The book points out three ways in which money affects our quality of life:

  1. How we turn money into other things — like possessions and experiences.
  2. How we turn work into money.
  3. And how the two interact.

Now, this next point completely blew my mind.

How to avoid an unhealthy relationship with money

“Our relationship with money becomes unhealthy,” Armstrong writes, “when we remove it from this cycle.” Knowing this, it’s easy to see where our biggest money worries come from:

  1. Your efforts don’t feel worthwhile. The work you put in is greater than what you get out of it.
  2. You struggle with turning money into meaningful possessions and experiences.
  3. Or you combat a combination of the two.

Here’s an example:

Let’s say you buy a house. Many people would see this as an investment. And that’s fair enough. Money turns into bricks, mortar, glass, and steel. And someday, you can transform the house back into money.

The problem? Money is always the primary consideration. And thus, a source of stress. Weather disasters are unpredictable. Prices rise and drop. Bubbles burst.

The result? House worries become money worries. You detached your investment from the money cycle. And, thus, you’ll feel like it doesn’t add value to your life.

Luckily, that’s not the only way to think about it. Houses are more than real estate. They’re also places to call home. To make memories. Invite friends for dinner. Raise children. Express creativity.

Our relationship with money becomes healthy when we stop treating everything we buy as materialized money. And instead, start making meaningful purchases with worthwhile effort.

In other words: Buy a home, not real estate.

4. The Ultimate Goal of Money

Obviously, one goal of having money is survival. But what happens once we covered our most basic needs? Why are we so desperate to keep making more and more money?

Here are two common answers:

  1. We want more money in the hopes of leading a happier life.
  2. We want more money to feel better about ourselves.

What does Armstrong say about that? 

“[M]oney can purchase the symbols but not the causes of serenity and buoyancy. In a straightforward way we must agree that money cannot buy happiness.”

And, in fact, research confirms that there’s a “saturation effect.” The more money we earn, the less it contributes to our well-being. So clearly, we should reconsider our money goals. But how?

This brings us to one of my favorite ideas from the book.

Money as an ingredient for flourishing

To flourish in life means reaching our fullest potential. Making the best use of our time and abilities. Money alone can’t help with that. But most things in life are insanely difficult without money.

For example, money doesn’t make you a better piano player. But you can use it to buy lessons, music books, and a grand piano.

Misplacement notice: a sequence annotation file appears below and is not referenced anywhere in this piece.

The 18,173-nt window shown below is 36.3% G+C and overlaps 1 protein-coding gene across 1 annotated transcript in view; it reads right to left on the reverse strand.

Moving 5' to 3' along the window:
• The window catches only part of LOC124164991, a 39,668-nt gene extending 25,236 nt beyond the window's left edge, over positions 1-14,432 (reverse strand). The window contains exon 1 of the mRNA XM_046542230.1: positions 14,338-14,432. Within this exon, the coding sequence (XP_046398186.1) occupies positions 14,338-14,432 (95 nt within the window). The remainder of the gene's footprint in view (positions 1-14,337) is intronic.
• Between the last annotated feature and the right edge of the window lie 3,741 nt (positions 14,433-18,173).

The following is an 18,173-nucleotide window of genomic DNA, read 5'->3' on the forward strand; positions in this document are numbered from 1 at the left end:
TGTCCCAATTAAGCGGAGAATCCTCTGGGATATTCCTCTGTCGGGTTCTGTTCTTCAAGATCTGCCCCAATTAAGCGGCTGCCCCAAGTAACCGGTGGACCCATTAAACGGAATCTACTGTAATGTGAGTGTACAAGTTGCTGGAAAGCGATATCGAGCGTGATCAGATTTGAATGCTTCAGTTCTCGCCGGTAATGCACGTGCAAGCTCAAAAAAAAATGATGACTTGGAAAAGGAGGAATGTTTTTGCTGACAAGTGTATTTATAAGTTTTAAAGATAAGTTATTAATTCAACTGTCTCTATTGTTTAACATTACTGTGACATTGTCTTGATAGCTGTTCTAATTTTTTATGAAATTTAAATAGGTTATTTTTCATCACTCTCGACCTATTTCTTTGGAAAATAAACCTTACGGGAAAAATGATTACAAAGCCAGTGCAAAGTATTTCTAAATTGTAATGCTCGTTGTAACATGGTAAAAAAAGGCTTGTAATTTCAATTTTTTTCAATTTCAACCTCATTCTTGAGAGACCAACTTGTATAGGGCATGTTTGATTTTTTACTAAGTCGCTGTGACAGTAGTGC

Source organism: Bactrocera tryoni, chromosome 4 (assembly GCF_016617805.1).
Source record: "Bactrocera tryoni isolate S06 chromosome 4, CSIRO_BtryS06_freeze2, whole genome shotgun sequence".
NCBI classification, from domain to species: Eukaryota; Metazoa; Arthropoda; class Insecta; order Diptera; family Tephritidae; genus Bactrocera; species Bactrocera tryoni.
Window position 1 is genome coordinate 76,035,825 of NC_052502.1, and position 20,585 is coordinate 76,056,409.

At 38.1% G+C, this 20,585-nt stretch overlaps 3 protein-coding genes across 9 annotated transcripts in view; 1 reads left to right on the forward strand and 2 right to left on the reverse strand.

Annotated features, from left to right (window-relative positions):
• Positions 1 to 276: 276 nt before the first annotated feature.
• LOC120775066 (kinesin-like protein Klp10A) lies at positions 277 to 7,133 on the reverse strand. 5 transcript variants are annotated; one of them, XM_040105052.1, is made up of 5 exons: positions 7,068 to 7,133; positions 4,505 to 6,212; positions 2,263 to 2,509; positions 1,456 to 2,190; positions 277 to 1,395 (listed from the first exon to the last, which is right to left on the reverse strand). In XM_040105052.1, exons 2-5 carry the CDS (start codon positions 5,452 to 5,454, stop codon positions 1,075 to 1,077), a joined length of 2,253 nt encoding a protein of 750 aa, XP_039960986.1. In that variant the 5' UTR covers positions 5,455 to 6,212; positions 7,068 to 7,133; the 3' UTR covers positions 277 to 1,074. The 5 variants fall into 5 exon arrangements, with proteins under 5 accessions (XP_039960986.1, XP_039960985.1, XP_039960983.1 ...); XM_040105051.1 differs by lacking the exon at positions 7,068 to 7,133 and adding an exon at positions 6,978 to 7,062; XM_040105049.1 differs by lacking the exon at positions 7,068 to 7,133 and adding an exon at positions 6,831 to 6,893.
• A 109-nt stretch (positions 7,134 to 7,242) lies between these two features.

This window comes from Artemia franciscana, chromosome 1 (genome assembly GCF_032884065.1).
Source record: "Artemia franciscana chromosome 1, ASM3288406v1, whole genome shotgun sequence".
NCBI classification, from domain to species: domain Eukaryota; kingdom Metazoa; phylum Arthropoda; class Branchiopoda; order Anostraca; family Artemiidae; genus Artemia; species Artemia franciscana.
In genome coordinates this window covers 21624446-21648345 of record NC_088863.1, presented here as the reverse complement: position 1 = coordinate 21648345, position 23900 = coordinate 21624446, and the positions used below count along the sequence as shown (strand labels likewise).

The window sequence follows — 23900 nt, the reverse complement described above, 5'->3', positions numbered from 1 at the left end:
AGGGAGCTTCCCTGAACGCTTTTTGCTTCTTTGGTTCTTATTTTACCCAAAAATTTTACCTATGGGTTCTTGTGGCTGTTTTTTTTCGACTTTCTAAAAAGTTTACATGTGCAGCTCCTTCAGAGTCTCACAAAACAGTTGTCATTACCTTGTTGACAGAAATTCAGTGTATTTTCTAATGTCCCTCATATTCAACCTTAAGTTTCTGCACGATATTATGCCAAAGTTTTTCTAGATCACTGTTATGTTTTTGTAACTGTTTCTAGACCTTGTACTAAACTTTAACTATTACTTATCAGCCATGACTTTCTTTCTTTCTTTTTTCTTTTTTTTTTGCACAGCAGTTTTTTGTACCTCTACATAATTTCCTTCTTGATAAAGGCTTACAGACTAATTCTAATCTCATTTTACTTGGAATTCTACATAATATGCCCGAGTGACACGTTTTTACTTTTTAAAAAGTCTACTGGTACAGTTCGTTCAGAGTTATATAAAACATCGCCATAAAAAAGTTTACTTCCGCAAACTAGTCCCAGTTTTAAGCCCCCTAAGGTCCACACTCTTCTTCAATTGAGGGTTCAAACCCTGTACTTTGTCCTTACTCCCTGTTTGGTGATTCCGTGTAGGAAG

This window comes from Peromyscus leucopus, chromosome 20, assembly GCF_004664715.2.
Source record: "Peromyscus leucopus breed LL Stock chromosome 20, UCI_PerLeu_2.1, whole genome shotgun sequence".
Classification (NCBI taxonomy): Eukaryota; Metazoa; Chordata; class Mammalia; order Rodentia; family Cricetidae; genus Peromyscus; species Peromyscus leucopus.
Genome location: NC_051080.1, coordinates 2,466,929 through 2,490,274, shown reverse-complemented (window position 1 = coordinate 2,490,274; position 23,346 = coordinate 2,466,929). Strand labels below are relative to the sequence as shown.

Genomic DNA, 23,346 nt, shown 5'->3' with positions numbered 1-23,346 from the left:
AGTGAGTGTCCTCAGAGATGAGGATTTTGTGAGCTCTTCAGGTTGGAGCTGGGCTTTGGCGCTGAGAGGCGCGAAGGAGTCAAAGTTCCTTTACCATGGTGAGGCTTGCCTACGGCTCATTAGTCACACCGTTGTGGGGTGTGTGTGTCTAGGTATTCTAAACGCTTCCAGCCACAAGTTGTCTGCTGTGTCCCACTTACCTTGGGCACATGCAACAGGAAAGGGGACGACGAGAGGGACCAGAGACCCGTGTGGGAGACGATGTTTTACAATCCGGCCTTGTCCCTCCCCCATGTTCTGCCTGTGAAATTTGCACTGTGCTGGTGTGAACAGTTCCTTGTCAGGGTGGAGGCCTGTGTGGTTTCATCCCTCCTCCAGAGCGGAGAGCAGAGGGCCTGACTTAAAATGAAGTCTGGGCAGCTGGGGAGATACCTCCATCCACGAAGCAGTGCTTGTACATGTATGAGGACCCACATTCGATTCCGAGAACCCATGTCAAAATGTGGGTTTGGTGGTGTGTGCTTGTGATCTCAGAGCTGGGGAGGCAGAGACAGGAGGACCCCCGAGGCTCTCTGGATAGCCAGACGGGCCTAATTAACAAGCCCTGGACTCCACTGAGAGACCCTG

In this sense, money can act as an ingredient for action. It’s an enabler for possessions, power, and influence. And in contrast to happiness, the return of flourishing and money is limitless.

But.

This doesn’t imply you should try to earn as much money as possible. Again, it’s crucial to know why you need money. Only then can you answer how much money you need. Here are some aspects to consider:

  1. What are my real objectives? (This could be a nice home, getting better at a skill, or creating a better life for the people around you.)
  2. What (apart from money) is important for attaining these things?
  3. What does money contribute?

To fully grasp this concept, let’s look at one last lesson from the book. It might be the most important one.

5. These Are Your True Needs

By now, it should be clear that your needs play a crucial role in your money worries. But what are needs anyway?

The problem is that we often confuse our true needs with wants or desires. For example, we might fall into the trap of modesty: “Oh, I shouldn’t buy this because I don’t really need it.” What we actually mean is that this particular item isn’t part of our most basic needs — food, shelter, safety, etc.

But here’s the thing:

Nobody stops needing money just because they covered their basic needs. Our true needs go deeper. They’re our basic needs plus everything that helps us flourish. A key question Armstrong points out in How to Worry Less About Money is, “How good will it be for me to have this thing in my life?”

In this sense, it might even be a bad idea to purchase something affordable and desirable. Sure, you might have enough money to upgrade your phone. But does it really help you flourish? Probably not.

Ideally, you should always define your true needs first and only then look up their price.

The Best Book About Money I Ever Read

How to Worry Less About Money is a timeless book. Its lessons are relevant whether I’m a starving artist or a NYT bestselling author. Whether the stock markets crash or skyrocket. And whether I work for the rest of my life or become financially independent.

And that makes it the best book about money I ever read.

By far.

Now, of course, I don’t want to discourage you from reading other finance books. Quite the opposite. But it’s much easier to figure out how to make money once you’ve answered the “why” and “what for.” And for that, How to Worry Less About Money is the perfect handbook.